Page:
Last Updated: February 28, 2023
The state of California is gigantic, with a coastline along its entire western border – from tip to tail, as they say.
Unsurprisingly, this means that there are tons of great places to scuba dive, landmark diving experiences that people from all over the country (and across the world) come to the Golden State just to get in on all the action.
Finding the best scuba diving sites in California, though, can be a bit of a challenge because there are so many different opportunities to pick and choose from.
That’s why I’ve put together this detailed guide!
Below I run through 10 of the very best spots you’ll want to check out ASAP, bucket list caliber California hotspots that every recreational and serious scuba diver is going to want to spend at least a little time underwater in.
Best Scuba Diving in California – Top 10 Spots
1. Monterey Bay
Monterey Bay has a world renowned aquarium that celebrates the diversity of the aquatic wildlife in the region. Scuba divers get a chance to see all of that underwater life up close and personal, in a way that the folks visiting the aquarium may never be able to experience.
One of the coolest spots to scuba dive is just off of the Monterey Bay. Just outside the actual bay itself is a very deep canyon, a 100% natural diver’s paradise that anyone in the area is going to want to see firsthand for themselves.
Breakwater Cove is another dive spot in Monterey Bay to check out, particularly if you are a beginner scuba diver. This cove is very well protected against the open ocean and makes for pretty smooth sailing (so to speak).
The Hopkins Marine Station, Point Lobos, and the Caramel Bay Reserves should be checked out firsthand, too.
Go a little north and you’ll come across “The Trench” – really easy access to the Monterey Canyon.
Recognize, though, that conditions in this area can get pretty rough choppy. This might not be the first rodeo you want to tackle as a brand-new scuba diver. It’s something better left explored when you have a couple of dives under your belt already.
2. Farallon Islands
These islands are found about 30 miles just off the coast of San Francisco, situated inside of a natural marine life reserve – one of the largest in the world.
I am talking about a marine life reserve that’s bigger than the state of Rhode Island.
Thanks to its protected status, these islands have tons of sea life to watch and enjoy up close and personal. Underwater you’ll find schools of Pacific fish – and if you visit in the fall your odds skyrocket for coming across some great white sharks.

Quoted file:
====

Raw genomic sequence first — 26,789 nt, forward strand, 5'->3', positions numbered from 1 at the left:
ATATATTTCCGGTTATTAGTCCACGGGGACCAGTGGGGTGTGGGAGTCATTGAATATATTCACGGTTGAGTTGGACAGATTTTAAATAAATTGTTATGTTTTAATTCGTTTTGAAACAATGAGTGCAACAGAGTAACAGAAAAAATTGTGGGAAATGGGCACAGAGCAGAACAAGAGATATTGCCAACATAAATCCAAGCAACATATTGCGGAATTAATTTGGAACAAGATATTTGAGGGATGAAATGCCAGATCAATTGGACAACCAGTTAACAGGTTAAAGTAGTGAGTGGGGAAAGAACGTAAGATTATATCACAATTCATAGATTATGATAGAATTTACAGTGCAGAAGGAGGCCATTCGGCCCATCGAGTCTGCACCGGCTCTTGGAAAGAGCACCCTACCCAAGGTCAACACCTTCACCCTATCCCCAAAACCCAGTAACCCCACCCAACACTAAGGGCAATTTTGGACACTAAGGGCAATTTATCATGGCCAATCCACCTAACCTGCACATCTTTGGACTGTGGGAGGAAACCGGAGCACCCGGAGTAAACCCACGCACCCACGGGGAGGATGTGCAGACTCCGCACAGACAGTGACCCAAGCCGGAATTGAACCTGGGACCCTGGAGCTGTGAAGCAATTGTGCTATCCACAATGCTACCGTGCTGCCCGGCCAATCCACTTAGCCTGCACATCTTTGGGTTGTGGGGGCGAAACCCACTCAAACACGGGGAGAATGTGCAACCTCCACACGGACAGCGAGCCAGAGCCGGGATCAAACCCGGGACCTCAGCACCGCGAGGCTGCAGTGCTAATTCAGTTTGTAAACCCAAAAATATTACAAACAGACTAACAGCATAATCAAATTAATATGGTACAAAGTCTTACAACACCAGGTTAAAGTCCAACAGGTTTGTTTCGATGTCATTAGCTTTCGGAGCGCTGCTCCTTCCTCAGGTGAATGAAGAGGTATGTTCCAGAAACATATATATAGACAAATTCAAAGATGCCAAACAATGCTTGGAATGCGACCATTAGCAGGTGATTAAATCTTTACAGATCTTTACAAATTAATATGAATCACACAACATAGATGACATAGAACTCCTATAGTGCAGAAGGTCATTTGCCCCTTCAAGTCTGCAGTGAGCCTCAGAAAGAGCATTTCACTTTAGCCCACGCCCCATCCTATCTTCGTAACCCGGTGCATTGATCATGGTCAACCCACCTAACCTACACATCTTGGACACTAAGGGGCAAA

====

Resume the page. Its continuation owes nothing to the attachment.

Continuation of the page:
From September through November it’s “shark week” all the time, in fact.
Divers from all around the world flood these islands just to get a chance to scoop into the shark cages and get a little one-on-one time with these giant apex predators.
The sharks themselves move along around the end of November, but there’s still tons to see here. Noonday Rock and the Middle Farallon Islands offer all kinds of underwater landscapes to explore.
If you are going to dive this sanctuary, though, be sure that you are a more experienced diver.
Understand what you’re getting into before you put up your dive flag, drop your anchor, and sink beneath the surface of the waves.
3. Lake Tahoe
Lake Tahoe gets a lot of love from “surface adventurers” but it really is one of the hidden gems in the diving community and certainly belongs on any list of locations for scuba diving in California.
Being underwater in Lake Tahoe is going to be unlike any other dive you’ve ever been on.
For one thing, folks that are used to diving in California are almost always taking the plunge in the Pacific Ocean. Lake Tahoe is a completely different beast altogether.
You can put in pretty much anywhere on the lake and get a bit of underwater adventuring in under your belt. But if you really want to start things off with a bang it’s a good idea to head over to the Emerald Bay Maritime Heritage Trail and see everything it has to offer.
This underwater “hiking trail” is made up of all kinds of boats, barges, and other landmarks that tell the history of diving in Lake Tahoe.
A little bit of freelancing underwater on the lake, will bring you across a whole bunch of “shipwrecks”, underwater forests and caves, and even trains, planes, and automobiles that have found themselves underwater in Tahoe, too.
4. Smith River
Only just a little bit south of the Oregon border, Smith River is pretty accessible and friendly to everyone in the scuba community – including those that have only just begun to explore underwater.
There’s a diving site called “Early Hole” that everyone should check out at least once. You get at least 50 feet of visibility pretty much every day of the year, water temperatures that are comfortable all year round, and don’t really have to worry much about strong currents or storms.
Things can get a little choppy from November through March, though. It’s usually not rough enough to put folks off but still something to consider.
One of the coolest things about scuba diving the Smith River is the unique underwater life you’ll come across. Unlike the kind of fish you can spot in the Pacific, you’ll see trout, salmon, and sturgeon too.
5. Point Lobos